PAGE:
Strawberry Rhubarb Crumb Pie



  • 1/2 c. all purpose flour
  • 1/2 c. packed brown sugar
  • 1/2 c. quick cooking or rolled oats
  • 1/2 c. vegan stick margarine


  • Ener-G Egg Replacer equiv. to one egg
  • 1 c. sugar
  • 2 Tbsp. flour
  • 1 tsp. vanilla extract
  • 3/4 lb. rhubarb, chopped into 1/2 pieces
  • 1 pint strawberries, sliced into halves or quarters, depending on size
  • 1 unbaked pie crust


  1. Preheat oven to 400.
  2. For topping, Mix flour, sugar and oats together in a medium bowl and then cut in margarine with two forks or a pastry blender until crumbly. Set aside. (You may have more topping than you need.)
  3. Put egg replacer into large bowl. Add sugar, flour, and vanilla extract and mix together well.
  4. Stir the rhubarb and strawberries with the sugar/flour mixture until the sugar has dissolved (about 1 min.).
  5. Pour this immediately into the unbaked pie crust and sprinkle the top with crumb topping. It is very important to get the pie in the over right away once you mix the fruit with the sugar; if you let it sit at all, it will produce too much juice and be too runny.
  6. Bake at 400 degrees for 10 minutes, then reduce to 350 and cook another 50 minutes or until the filling has puffed up evenly.
  7. Cool pie, then refrigerate for at least 3 hours before serving.

Source: Terry Cummings at Poplar Spring Animal Sanctuary


Crashes, cooking, and cleaning


Sorry for the quiet around here lately… I’ve had problems with MT and my web host (others have as well), and unfortunately, the problem for me hasn’t been fixed yet. In addition, the c: drive on my home PC has crashed, which has made meeting deadlines on certain articles difficult. However, lots of cool stuff is happening.

With that aside, I wanted to add on a bit to my post from Friday about my wife’s family’s visit last week. In addition to trying a bunch of great new recipes (by the way, I posted the Strawberry Rhubarb Crumb Pie recipe), I worked with my mother-in-law on writing down the recipes for vegetarian pho and not-fish fish sauce. I’ll be posting those this week, as they are two of the most frequently requested recipes I’m asked for in e-mail.

Lastly, is there anyone in the DC/VA/MD metro area that might be interested in doing a little volunteer farm work? Let me know.

Food, food, and more food

1 Comment

My in-laws have been in town for the last week and we’ve been doing lots of cooking and baking, almost entirely with new recipes.

Last weekend was the real kitchen marathon where we made a tofu “filet”, chocolate chip cookies, Indian-spiced Quinoa with Raisins and Pinenuts from the Compassionate Cooks site, a strawberry-rhubarb pie, and our go-to picnic dish, a cold spaghetti salad. This weekend I’ll be adapting a recipe for Fennel Slaw from Gourmet magazine.

The tofu filet was surprisingly easy and quick. The topping was really tasty and fried up fast. This would have been even better if we had marinated the tofu in a fish-like broth for a day or so (maybe one with seaweed?). One note: we had a lot of the dry mix left over. You can probably half that portion of the recipe and still have plenty to cover your tofu.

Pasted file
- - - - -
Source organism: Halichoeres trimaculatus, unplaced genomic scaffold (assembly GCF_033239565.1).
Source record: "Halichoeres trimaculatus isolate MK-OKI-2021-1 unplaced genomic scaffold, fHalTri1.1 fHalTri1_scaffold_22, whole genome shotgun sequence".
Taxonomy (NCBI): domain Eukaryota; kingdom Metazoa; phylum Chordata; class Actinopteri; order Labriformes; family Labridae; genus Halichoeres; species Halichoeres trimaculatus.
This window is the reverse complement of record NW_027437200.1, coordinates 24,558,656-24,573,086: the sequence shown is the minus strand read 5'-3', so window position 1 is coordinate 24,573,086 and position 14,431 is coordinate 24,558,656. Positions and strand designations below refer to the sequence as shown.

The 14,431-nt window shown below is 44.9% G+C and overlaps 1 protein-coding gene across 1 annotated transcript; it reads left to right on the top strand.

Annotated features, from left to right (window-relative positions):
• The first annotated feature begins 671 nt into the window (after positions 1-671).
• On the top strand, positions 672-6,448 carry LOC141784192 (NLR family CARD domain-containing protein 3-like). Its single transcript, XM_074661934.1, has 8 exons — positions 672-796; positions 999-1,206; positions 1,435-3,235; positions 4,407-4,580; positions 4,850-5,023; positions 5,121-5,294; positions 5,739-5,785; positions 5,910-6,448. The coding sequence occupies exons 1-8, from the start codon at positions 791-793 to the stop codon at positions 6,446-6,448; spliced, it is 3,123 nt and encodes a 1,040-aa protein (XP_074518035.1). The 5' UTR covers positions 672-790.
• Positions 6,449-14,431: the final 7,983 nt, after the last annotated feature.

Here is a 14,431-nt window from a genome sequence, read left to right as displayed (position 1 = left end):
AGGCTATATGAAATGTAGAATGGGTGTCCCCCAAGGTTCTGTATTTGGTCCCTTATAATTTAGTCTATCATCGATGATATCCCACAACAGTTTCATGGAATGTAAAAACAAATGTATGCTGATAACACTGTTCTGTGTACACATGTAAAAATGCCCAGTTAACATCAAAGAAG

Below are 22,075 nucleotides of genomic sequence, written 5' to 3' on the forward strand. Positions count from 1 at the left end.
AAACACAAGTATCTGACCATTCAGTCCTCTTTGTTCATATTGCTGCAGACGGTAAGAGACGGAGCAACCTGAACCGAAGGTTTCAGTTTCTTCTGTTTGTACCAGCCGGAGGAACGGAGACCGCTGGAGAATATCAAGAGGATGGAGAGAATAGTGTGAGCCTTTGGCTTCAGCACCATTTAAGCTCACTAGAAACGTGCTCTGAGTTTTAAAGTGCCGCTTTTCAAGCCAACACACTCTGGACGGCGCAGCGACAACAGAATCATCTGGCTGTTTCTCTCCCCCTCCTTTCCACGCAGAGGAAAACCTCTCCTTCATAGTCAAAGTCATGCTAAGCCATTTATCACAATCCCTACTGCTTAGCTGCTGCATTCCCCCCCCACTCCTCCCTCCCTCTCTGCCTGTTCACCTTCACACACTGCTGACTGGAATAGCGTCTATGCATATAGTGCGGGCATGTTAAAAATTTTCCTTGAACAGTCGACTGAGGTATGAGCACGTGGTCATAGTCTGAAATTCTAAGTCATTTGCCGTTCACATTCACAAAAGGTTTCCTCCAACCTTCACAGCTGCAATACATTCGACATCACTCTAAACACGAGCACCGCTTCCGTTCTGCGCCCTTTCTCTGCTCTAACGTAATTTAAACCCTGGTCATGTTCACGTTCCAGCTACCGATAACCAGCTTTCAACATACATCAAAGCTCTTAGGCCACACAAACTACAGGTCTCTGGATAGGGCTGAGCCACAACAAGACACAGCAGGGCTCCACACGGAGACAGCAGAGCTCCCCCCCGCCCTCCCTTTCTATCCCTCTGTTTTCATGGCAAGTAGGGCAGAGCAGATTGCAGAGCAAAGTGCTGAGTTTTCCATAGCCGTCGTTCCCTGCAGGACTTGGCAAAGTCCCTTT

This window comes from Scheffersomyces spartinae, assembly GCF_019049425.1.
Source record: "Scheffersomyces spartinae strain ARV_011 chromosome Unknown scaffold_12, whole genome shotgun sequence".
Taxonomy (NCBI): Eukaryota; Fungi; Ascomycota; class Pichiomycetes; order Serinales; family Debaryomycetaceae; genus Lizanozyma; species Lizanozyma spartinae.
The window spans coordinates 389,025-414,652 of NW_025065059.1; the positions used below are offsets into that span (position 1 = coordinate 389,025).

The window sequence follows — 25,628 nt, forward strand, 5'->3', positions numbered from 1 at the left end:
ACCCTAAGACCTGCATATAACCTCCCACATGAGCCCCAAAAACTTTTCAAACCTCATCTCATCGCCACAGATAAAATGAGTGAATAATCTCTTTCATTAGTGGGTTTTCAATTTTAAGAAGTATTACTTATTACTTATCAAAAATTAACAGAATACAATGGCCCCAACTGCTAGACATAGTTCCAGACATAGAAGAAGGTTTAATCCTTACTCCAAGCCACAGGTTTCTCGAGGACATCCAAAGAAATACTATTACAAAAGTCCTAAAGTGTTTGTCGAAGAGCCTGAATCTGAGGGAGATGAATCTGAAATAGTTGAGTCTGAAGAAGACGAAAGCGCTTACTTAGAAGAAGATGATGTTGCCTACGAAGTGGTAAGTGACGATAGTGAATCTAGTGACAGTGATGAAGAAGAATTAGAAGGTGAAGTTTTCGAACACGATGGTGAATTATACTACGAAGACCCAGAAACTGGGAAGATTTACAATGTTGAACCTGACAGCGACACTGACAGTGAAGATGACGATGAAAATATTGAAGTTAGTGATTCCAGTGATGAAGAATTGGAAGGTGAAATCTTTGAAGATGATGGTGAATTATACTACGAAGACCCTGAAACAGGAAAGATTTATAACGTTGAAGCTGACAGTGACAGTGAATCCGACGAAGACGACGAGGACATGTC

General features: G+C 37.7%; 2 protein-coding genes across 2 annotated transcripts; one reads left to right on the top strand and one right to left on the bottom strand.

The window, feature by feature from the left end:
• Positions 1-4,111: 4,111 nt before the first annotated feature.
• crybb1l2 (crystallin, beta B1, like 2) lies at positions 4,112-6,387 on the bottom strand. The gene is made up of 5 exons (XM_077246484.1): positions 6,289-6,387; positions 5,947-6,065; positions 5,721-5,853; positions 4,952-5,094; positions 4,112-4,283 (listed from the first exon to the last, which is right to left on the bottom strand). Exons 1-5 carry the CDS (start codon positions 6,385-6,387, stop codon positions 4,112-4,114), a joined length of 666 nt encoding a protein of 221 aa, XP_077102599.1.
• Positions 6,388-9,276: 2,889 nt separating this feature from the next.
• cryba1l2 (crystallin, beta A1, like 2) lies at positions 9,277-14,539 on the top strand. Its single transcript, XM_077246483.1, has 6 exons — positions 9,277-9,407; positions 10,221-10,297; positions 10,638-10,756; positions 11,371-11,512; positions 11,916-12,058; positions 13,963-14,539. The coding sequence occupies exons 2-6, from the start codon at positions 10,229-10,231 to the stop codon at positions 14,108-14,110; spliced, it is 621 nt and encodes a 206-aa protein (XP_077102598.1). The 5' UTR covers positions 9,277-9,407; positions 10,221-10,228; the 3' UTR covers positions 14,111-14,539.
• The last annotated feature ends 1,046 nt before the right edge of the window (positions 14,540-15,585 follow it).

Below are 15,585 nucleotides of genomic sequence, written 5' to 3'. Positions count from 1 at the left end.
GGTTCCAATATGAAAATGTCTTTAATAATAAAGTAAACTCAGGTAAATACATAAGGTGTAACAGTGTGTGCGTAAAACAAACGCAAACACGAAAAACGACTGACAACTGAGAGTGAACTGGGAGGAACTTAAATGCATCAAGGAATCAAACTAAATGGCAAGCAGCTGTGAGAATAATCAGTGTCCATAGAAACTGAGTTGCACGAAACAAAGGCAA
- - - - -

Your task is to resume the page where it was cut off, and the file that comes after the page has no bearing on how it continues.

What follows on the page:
The cookies came out wonderfully and I ate way too many of them the first day after making them. I brought a batch of these to a fourth of July block party and half-considered labeling them “VEGAN COOKIES!” just so that no one would eat them and I could have them to myself. But I didn’t, and everyone ate them without exclaiming, “Wait! I don’t taste eggs in these cookies!” They even impressed my hard-to-impress sister-in-law, who I schooled on the many ways to bake without eggs.

The Indian-spiced quinoa was simply awesome. A lot of times, recipes I find on the web don’t have enough spice in them and are left tasting kind of bland, but here the balance was perfect. None of my in-laws had ever even heard of quinoa, but they dug this dish.

The pie recipe came courtesy of Terry from Poplar Spring. She had mentioned this recipe a few weeks ago when I was at the farm and I decided to give it a shot since I don’t ever recall having eaten rhubarb before. The pie was deliciously sweet thanks to the fruit’s natural juices and a brown sugar topping. The only weak point was the crust, which was store-bought.

I’ll let you know how the fennel slaw turns out. I was surprised by the fact that it called for anise and fennel, which I had always thought were pretty much identical. The Post Punk Kitchen taught me to never think for myself on food matters.

The Tofu Container Challenge


Isa and friends over at the Post Punk Kitchen are running a new contest, the Tofu Container Challenge.

I hate when I get a package of tofu in one of those plastic containers and all that packaging goes to waste, and I know you do, too. So let it be known that this is THE TOFU CONTAINER CHALLENGE! Use your creativity to come up with fun/functional/decorative ways to use those things.

First prize: a PPK t-shirt and DVD
Second Prize: A Food Fight! Grocery totebag – carry your vegan wears in style!
Third Prize: Breaking up the band, an awesome fabric covered zine from oh, blast! with break-up stories from 9 bands.

The contest will last until July 15th. Post pictures between July 11th- 15th. Post your entries on the PPK boards here. After your studious panel of judges has evaluated all the entries the winners will be announced on July 18th. Not only will you gain fame and notorioty, you will be saving the landfills (for the time being anyway) and inspiring a generation to do the same.

1- No violence. If you use threats or intimidation to distract your opponents you will be disqualified.
2- Use as many containers as you like!
3- Don’t try to bribe the judges!